10. #10
    Boolit Master

    Join Date
    Mar 2005
    Location
    NW Ohio, almost as N and W as you can be :-)
    Posts
    2,559
    Quote Originally Posted by Surgo View Post
    Oh I know it's a lot of work to make dies and tooling in general, but I know I'll be a lot happier cracking my own dies by improperly setting the press's limit switch than cracking a $500 set of them.
    What diameter die body would be needed to take the full 25 tons without hurting the die body ??

    That is what I would aim for .

    At a past job we made all kinds of cold and hot forming dies. Quite often there was an outer die case that had a taper in the ID, the forming sections were made up and pushed into the die with a press, the same press had a large gear you sat over the nut that held the stuff in the case, so the press could tighten the nut with pressure on the inserts.

    I would think a 3" dia case would take 25 tons ?? But just guessing.

    Bill
    Both ends WHAT a player

  11. #11
    Boolit Master
    Join Date
    Mar 2016
    Posts
    228
    I've done some swaging die designs. Specifically for 9mm and 308 Cal bullets. Designed for smaller RCBS single stage type press. The key I've found it to not try and do to much with one die, the tolerances between the punches and die set should be tight enough to prevent the jacket or lead core to bleed past the punch and die but loose enough to allow for them to freely slide. I've typically allowed .002-.003 total or .001 to .0015" per side between the punch and the die.

    Corbin has some good information on what the strength of his H-type dies are, specifically for use in his hydraulic press in order to prevent cracking the die. 25 Tons is quite a bit of pressure and I think you'll find that you'll be able to do the vast amount of lead core bullet swaging with significantly less pressure. If you're looking to swage monolithic bullets you might need pressures approaching that.

  12. #12
    Boolit Master tiger762's Avatar
    Join Date
    Nov 2009
    Location
    NE Georgia
    Posts
    389
    I would approach the question from the other direction. Start with swaging pressure (10,000 psi) and bullet diameter, and work backwards to answer "what force when divided by bullet cross-sectional area will give 10,000 psi"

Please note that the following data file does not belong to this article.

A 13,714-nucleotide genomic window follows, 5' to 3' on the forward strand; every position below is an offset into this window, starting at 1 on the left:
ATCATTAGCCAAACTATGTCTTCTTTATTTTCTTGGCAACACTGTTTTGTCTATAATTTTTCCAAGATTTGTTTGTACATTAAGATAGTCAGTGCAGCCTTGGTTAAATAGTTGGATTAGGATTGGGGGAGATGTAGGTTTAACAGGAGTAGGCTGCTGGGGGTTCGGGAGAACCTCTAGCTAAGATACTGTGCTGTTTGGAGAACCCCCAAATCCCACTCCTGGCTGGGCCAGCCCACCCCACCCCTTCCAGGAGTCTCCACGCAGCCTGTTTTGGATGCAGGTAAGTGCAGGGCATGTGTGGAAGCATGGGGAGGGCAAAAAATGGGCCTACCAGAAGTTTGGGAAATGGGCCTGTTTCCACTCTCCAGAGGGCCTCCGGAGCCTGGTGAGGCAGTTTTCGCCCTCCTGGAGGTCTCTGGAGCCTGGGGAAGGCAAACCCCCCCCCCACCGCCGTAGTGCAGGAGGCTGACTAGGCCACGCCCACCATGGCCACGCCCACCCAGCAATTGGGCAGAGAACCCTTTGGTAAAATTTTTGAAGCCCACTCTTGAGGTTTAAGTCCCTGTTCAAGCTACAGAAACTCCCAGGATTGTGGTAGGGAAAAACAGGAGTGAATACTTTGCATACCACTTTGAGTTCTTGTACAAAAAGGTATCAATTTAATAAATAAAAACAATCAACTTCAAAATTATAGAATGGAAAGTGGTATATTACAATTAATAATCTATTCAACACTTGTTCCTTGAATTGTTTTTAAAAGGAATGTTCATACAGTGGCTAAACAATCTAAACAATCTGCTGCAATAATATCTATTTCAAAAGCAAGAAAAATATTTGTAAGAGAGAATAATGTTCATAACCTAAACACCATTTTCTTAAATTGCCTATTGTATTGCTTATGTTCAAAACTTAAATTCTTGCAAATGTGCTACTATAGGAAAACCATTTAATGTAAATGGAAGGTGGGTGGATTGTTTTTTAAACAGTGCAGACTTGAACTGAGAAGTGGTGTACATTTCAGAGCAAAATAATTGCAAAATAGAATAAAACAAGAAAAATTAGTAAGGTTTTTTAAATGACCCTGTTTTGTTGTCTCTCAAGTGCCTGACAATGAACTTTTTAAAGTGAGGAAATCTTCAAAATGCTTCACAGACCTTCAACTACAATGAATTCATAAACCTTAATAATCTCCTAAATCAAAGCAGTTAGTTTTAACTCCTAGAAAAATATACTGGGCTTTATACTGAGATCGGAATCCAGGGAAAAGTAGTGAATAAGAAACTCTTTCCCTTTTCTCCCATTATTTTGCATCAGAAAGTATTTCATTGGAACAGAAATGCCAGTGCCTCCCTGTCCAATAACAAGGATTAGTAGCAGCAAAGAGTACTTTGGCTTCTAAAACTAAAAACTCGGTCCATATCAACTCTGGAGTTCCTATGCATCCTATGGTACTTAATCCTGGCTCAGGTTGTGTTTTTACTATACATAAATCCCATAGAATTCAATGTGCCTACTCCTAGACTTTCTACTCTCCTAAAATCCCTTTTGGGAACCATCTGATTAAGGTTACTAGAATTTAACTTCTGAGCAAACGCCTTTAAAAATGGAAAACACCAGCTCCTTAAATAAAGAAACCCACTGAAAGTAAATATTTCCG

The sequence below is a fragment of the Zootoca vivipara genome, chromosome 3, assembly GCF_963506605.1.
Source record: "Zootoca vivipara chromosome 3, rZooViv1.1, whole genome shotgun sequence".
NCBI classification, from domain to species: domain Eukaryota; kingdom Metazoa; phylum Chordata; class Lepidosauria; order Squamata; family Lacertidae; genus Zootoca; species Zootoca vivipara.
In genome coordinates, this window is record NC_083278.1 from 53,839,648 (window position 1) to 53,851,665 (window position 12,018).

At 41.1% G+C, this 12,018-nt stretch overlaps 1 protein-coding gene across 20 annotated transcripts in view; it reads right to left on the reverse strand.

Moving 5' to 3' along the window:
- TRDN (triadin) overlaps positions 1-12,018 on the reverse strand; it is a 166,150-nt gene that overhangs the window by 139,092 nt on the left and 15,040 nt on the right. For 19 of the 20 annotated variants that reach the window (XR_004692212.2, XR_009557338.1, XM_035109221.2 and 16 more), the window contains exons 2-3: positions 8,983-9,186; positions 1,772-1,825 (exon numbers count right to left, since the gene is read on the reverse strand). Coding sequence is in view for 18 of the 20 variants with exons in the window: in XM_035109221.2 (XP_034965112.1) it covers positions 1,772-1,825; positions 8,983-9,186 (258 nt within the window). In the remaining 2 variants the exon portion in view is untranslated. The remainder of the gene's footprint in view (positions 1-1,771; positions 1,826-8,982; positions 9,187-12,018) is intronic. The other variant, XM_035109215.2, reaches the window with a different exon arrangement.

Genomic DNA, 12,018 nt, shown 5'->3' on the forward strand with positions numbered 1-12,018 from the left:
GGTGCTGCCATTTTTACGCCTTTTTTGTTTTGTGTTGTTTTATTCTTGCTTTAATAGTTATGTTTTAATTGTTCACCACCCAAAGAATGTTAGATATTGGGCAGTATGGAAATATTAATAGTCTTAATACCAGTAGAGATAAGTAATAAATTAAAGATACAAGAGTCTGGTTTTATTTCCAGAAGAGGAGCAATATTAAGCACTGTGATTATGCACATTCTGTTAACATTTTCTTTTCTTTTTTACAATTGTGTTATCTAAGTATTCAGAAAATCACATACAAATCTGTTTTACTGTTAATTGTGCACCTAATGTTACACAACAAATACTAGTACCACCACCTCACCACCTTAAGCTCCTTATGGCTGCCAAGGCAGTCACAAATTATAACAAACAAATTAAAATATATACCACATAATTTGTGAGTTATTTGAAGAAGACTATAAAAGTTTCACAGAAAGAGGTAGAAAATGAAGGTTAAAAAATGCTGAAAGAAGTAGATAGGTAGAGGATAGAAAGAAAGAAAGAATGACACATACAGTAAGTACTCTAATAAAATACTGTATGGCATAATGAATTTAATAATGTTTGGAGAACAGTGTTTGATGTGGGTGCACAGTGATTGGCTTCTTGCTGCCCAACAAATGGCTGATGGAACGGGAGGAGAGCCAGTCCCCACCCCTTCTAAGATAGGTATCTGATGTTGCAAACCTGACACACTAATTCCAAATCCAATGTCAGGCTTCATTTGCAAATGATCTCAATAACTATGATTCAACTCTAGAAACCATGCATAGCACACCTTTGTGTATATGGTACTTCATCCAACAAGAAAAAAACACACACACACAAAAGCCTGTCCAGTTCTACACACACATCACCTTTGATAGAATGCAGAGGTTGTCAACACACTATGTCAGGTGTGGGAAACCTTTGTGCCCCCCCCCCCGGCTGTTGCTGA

As an example, a 45 caliber bullet has a cross-sectional area of 0.159 square inches. To achieve 10,000 psi, one needs to apply 1590 pounds (three-quarters of a ton)

    Rethink why you must apply 25 tons. That is more like what is needed to extrude lead wire from a 2" diameter billet.
    Last edited by tiger762; 09-08-2018 at 05:21 PM. Reason: misspelled word

  13. #13
    Boolit Mold
    Join Date
    Sep 2018
    Posts
    3
    Quote Originally Posted by tiger762 View Post
    Rethink why you must apply 25 tons. That is more like what is needed to extrude lead wire from a 2" diameter billet.
    Well, I need to apply 25 tons because that is the press that I own Yeah, I plan to first make a lead extrusion die.

    I've found that OnShape has FEA so that should at least tell me whether or not my designs are going to drastically fail on me. If they don't, I'll publish the schematics for them.

Posting Permissions

  • You may not post new threads
  • You may not post replies
  • You may not post attachments
  • You may not edit your posts
  •  
Abbreviations used in Reloading

BP Bronze Point IMR Improved Military Rifle PTD Pointed
BR Bench Rest M Magnum RN Round Nose
BT Boat Tail PL Power-Lokt SP Soft Point
C Compressed Charge PR Primer SPCL Soft Point "Core-Lokt"
HP Hollow Point PSPCL Pointed Soft Point "Core Lokt" C.O.L. Cartridge Overall Length
PSP Pointed Soft Point Spz Spitzer Point SBT Spitzer Boat Tail
LRN Lead Round Nose LWC Lead Wad Cutter LSWC Lead Semi Wad Cutter
GC Gas Check